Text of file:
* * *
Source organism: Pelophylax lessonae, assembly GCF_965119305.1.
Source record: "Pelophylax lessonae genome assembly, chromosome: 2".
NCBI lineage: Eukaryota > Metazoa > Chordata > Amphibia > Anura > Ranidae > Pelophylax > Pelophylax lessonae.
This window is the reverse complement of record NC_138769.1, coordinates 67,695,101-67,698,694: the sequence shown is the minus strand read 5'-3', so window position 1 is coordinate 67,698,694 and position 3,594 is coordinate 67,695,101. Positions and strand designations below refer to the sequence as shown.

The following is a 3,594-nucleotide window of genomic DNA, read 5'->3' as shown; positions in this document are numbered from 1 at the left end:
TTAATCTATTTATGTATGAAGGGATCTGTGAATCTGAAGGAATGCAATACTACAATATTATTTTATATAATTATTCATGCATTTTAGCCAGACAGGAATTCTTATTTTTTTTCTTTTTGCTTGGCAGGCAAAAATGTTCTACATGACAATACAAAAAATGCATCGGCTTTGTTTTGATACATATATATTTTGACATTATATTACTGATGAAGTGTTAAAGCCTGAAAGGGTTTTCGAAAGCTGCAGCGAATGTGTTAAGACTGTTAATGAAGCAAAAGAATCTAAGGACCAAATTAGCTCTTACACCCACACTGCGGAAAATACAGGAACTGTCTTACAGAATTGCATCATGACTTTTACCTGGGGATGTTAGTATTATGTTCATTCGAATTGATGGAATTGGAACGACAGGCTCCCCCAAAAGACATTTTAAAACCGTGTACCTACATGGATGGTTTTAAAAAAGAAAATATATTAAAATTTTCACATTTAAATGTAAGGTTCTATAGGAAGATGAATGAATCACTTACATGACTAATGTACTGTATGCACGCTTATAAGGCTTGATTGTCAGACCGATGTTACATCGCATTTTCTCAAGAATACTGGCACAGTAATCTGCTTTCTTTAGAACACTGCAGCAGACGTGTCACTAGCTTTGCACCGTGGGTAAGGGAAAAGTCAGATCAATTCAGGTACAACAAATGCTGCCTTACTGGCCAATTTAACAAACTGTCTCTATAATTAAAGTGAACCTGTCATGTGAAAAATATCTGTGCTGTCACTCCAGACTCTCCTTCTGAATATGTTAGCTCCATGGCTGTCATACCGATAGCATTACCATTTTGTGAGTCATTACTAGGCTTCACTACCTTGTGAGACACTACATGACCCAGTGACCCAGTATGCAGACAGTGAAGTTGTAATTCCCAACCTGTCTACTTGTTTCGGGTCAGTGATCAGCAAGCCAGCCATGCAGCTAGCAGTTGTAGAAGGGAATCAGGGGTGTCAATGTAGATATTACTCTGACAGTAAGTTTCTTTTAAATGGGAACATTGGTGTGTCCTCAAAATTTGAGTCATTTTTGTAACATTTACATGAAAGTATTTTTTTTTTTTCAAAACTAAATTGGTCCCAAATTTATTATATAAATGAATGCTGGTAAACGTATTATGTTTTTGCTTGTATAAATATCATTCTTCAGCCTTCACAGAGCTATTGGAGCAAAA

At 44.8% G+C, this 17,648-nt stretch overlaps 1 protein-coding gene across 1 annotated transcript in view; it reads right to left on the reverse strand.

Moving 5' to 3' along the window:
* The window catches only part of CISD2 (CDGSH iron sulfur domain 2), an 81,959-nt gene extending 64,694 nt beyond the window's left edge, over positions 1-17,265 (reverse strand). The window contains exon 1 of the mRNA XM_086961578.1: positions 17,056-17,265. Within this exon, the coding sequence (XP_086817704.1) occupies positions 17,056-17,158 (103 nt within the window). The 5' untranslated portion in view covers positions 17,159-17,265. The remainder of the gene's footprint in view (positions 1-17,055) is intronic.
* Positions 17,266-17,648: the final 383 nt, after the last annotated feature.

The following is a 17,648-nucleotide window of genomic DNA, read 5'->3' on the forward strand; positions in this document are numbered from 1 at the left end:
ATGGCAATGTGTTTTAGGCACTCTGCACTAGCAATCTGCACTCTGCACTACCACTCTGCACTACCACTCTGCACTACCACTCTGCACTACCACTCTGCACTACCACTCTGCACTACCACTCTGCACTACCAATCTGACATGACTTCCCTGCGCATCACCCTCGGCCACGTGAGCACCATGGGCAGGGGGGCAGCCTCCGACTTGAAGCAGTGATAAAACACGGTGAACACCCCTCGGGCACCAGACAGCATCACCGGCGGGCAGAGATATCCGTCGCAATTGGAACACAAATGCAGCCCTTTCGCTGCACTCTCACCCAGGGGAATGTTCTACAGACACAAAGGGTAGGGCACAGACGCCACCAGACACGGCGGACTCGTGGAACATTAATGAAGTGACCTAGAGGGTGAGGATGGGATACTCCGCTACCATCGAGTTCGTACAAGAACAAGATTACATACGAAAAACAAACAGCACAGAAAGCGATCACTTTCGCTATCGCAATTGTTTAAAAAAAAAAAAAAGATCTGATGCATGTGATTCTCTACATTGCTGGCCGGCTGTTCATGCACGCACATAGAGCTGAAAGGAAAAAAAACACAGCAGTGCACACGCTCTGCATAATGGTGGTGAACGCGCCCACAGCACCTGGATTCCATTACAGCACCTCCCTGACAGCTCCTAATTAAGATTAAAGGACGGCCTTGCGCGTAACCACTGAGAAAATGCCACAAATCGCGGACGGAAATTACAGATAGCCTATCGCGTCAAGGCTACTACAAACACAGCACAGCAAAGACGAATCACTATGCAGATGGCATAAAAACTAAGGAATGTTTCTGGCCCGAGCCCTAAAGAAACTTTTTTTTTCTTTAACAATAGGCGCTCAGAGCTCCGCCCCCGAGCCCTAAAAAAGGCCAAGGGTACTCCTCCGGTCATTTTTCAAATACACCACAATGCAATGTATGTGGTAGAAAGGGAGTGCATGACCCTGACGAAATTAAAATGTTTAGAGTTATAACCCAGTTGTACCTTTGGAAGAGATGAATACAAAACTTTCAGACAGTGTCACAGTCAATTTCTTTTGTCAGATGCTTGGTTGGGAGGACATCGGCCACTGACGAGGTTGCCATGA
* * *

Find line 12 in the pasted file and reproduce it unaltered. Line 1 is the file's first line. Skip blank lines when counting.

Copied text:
ATGGCAATGTGTTTTAGGCACTCTGCACTAGCAATCTGCACTCTGCACTACCACTCTGCACTACCACTCTGCACTACCACTCTGCACTACCACTCTGCACTACCACTCTGCACTACCACTCTGCACTACCAATCTGACATGACTTCCCTGCGCATCACCCTCGGCCACGTGAGCACCATGGGCAGGGGGGCAGCCTCCGACTTGAAGCAGTGATAAAACACGGTGAACACCCCTCGGGCACCAGACAGCATCACCGGCGGGCAGAGATATCCGTCGCAATTGGAACACAAATGCAGCCCTTTCGCTGCACTCTCACCCAGGGGAATGTTCTACAGACACAAAGGGTAGGGCACAGACGCCACCAGACACGGCGGACTCGTGGAACATTAATGAAGTGACCTAGAGGGTGAGGATGGGATACTCCGCTACCATCGAGTTCGTACAAGAACAAGATTACATACGAAAAACAAACAGCACAGAAAGCGATCACTTTCGCTATCGCAATTGTTTAAAAAAAAAAAAAAGATCTGATGCATGTGATTCTCTACATTGCTGGCCGGCTGTTCATGCACGCACATAGAGCTGAAAGGAAAAAAAACACAGCAGTGCACACGCTCTGCATAATGGTGGTGAACGCGCCCACAGCACCTGGATTCCATTACAGCACCTCCCTGACAGCTCCTAATTAAGATTAAAGGACGGCCTTGCGCGTAACCACTGAGAAAATGCCACAAATCGCGGACGGAAATTACAGATAGCCTATCGCGTCAAGGCTACTACAAACACAGCACAGCAAAGACGAATCACTATGCAGATGGCATAAAAACTAAGGAATGTTTCTGGCCCGAGCCCTAAAGAAACTTTTTTTTTCTTTAACAATAGGCGCTCAGAGCTCCGCCCCCGAGCCCTAAAAAAGGCCAAGGGTACTCCTCCGGTCATTTTTCAAATACACCACAATGCAATGTATGTGGTAGAAAGGGAGTGCATGACCCTGACGAAATTAAAATGTTTAGAGTTATAACCCAGTTGTACCTTTGGAAGAGATGAATACAAAACTTTCAGACAGTGTCACAGTCAATTTCTTTTGTCAGATGCTTGGTTGGGAGGACATCGGCCACTGACGAGGTTGCCATGA